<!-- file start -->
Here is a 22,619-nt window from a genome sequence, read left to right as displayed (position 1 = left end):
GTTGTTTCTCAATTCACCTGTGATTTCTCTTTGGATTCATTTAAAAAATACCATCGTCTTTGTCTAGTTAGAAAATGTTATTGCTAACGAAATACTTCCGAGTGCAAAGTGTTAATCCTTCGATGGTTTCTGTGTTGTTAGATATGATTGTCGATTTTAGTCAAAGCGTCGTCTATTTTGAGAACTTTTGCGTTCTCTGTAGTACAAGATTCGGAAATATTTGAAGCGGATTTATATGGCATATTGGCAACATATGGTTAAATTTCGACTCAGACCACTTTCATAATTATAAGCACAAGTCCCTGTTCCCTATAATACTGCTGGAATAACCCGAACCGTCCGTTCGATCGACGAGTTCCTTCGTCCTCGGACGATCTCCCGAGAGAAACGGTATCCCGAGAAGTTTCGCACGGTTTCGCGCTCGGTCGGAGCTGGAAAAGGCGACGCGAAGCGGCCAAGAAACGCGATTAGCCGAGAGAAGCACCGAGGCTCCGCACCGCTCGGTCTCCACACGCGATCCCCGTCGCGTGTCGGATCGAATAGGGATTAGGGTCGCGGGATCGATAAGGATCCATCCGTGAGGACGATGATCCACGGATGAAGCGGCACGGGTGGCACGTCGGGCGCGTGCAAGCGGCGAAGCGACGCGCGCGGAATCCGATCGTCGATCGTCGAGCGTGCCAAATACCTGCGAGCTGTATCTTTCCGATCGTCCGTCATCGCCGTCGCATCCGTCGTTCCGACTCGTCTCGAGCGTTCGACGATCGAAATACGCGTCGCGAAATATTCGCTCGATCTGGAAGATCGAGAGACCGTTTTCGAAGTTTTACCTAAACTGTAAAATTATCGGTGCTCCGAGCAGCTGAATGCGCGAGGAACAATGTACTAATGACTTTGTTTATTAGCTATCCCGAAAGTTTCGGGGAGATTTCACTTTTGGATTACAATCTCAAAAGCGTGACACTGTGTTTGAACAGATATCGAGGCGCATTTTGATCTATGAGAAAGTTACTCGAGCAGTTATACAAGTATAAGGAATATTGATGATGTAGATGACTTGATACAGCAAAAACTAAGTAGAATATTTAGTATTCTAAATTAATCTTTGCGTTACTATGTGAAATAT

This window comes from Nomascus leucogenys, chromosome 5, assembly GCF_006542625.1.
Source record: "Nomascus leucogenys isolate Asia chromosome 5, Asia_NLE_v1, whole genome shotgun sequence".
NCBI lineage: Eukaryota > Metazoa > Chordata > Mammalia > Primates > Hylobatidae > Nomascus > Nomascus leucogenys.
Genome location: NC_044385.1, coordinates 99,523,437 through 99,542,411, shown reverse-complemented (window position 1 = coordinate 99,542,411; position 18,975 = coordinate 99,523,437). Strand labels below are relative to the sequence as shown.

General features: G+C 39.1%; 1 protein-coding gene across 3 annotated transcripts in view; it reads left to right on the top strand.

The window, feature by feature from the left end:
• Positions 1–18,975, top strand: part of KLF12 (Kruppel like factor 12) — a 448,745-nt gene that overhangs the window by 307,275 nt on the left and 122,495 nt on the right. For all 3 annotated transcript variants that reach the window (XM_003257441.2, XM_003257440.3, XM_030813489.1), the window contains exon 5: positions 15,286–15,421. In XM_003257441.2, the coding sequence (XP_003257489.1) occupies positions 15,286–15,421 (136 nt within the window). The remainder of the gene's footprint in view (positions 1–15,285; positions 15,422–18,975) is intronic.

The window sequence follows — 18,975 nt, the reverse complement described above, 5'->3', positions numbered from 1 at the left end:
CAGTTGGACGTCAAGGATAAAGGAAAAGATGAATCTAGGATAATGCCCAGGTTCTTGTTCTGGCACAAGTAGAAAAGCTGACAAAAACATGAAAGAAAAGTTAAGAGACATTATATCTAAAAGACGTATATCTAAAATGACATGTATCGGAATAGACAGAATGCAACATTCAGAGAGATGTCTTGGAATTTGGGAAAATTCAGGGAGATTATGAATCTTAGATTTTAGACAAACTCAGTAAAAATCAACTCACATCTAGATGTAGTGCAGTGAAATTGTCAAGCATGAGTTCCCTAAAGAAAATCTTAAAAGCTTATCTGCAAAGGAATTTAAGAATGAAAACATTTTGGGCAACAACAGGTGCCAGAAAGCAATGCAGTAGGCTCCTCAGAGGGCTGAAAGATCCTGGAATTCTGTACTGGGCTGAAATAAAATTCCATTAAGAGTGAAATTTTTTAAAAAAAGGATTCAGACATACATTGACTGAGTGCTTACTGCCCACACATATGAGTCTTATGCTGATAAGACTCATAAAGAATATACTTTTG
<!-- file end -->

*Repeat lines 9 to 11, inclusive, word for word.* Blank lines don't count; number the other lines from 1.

• Positions 1–18,975, top strand: part of KLF12 (Kruppel like factor 12) — a 448,745-nt gene that overhangs the window by 307,275 nt on the left and 122,495 nt on the right. For all 3 annotated transcript variants that reach the window (XM_003257441.2, XM_003257440.3, XM_030813489.1), the window contains exon 5: positions 15,286–15,421. In XM_003257441.2, the coding sequence (XP_003257489.1) occupies positions 15,286–15,421 (136 nt within the window). The remainder of the gene's footprint in view (positions 1–15,285; positions 15,422–18,975) is intronic.

The window sequence follows — 18,975 nt, the reverse complement described above, 5'->3', positions numbered from 1 at the left end:
CAGTTGGACGTCAAGGATAAAGGAAAAGATGAATCTAGGATAATGCCCAGGTTCTTGTTCTGGCACAAGTAGAAAAGCTGACAAAAACATGAAAGAAAAGTTAAGAGACATTATATCTAAAAGACGTATATCTAAAATGACATGTATCGGAATAGACAGAATGCAACATTCAGAGAGATGTCTTGGAATTTGGGAAAATTCAGGGAGATTATGAATCTTAGATTTTAGACAAACTCAGTAAAAATCAACTCACATCTAGATGTAGTGCAGTGAAATTGTCAAGCATGAGTTCCCTAAAGAAAATCTTAAAAGCTTATCTGCAAAGGAATTTAAGAATGAAAACATTTTGGGCAACAACAGGTGCCAGAAAGCAATGCAGTAGGCTCCTCAGAGGGCTGAAAGATCCTGGAATTCTGTACTGGGCTGAAATAAAATTCCATTAAGAGTGAAATTTTTTAAAAAAAGGATTCAGACATACATTGACTGAGTGCTTACTGCCCACACATATGAGTCTTATGCTGATAAGACTCATAAAGAATATACTTTTG